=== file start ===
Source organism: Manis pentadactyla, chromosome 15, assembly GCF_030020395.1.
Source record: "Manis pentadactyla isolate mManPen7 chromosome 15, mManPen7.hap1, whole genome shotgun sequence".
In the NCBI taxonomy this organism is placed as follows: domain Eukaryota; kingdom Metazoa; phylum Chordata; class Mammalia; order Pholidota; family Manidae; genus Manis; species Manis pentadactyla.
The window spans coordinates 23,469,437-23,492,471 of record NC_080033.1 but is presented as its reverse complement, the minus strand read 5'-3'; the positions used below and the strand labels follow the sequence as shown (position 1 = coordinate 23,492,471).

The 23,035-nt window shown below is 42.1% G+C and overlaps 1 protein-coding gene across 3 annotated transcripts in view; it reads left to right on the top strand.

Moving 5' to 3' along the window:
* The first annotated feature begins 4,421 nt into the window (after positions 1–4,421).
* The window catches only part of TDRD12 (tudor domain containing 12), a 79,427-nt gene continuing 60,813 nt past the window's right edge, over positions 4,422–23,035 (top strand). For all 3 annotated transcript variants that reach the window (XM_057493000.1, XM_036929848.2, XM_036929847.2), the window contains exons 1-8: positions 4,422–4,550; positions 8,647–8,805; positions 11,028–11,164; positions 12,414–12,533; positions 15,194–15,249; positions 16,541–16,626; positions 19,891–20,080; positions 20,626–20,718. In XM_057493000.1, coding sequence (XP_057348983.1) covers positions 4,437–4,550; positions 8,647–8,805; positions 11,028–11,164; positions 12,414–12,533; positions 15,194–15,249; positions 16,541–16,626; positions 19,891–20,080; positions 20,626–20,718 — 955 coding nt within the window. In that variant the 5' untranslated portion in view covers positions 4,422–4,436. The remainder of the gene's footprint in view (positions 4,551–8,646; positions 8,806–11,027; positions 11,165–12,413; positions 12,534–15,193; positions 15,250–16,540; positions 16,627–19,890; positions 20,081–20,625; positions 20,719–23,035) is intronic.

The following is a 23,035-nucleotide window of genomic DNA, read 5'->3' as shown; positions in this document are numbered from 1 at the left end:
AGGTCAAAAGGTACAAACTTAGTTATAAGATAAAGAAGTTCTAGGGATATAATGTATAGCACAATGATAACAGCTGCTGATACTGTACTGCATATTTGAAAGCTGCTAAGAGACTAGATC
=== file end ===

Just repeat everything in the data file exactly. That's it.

Source organism: Manis pentadactyla, chromosome 15, assembly GCF_030020395.1.
Source record: "Manis pentadactyla isolate mManPen7 chromosome 15, mManPen7.hap1, whole genome shotgun sequence".
In the NCBI taxonomy this organism is placed as follows: domain Eukaryota; kingdom Metazoa; phylum Chordata; class Mammalia; order Pholidota; family Manidae; genus Manis; species Manis pentadactyla.
The window spans coordinates 23,469,437-23,492,471 of record NC_080033.1 but is presented as its reverse complement, the minus strand read 5'-3'; the positions used below and the strand labels follow the sequence as shown (position 1 = coordinate 23,492,471).

The 23,035-nt window shown below is 42.1% G+C and overlaps 1 protein-coding gene across 3 annotated transcripts in view; it reads left to right on the top strand.

Moving 5' to 3' along the window:
* The first annotated feature begins 4,421 nt into the window (after positions 1–4,421).
* The window catches only part of TDRD12 (tudor domain containing 12), a 79,427-nt gene continuing 60,813 nt past the window's right edge, over positions 4,422–23,035 (top strand). For all 3 annotated transcript variants that reach the window (XM_057493000.1, XM_036929848.2, XM_036929847.2), the window contains exons 1-8: positions 4,422–4,550; positions 8,647–8,805; positions 11,028–11,164; positions 12,414–12,533; positions 15,194–15,249; positions 16,541–16,626; positions 19,891–20,080; positions 20,626–20,718. In XM_057493000.1, coding sequence (XP_057348983.1) covers positions 4,437–4,550; positions 8,647–8,805; positions 11,028–11,164; positions 12,414–12,533; positions 15,194–15,249; positions 16,541–16,626; positions 19,891–20,080; positions 20,626–20,718 — 955 coding nt within the window. In that variant the 5' untranslated portion in view covers positions 4,422–4,436. The remainder of the gene's footprint in view (positions 4,551–8,646; positions 8,806–11,027; positions 11,165–12,413; positions 12,534–15,193; positions 15,250–16,540; positions 16,627–19,890; positions 20,081–20,625; positions 20,719–23,035) is intronic.

The following is a 23,035-nucleotide window of genomic DNA, read 5'->3' as shown; positions in this document are numbered from 1 at the left end:
AGGTCAAAAGGTACAAACTTAGTTATAAGATAAAGAAGTTCTAGGGATATAATGTATAGCACAATGATAACAGCTGCTGATACTGTACTGCATATTTGAAAGCTGCTAAGAGACTAGATC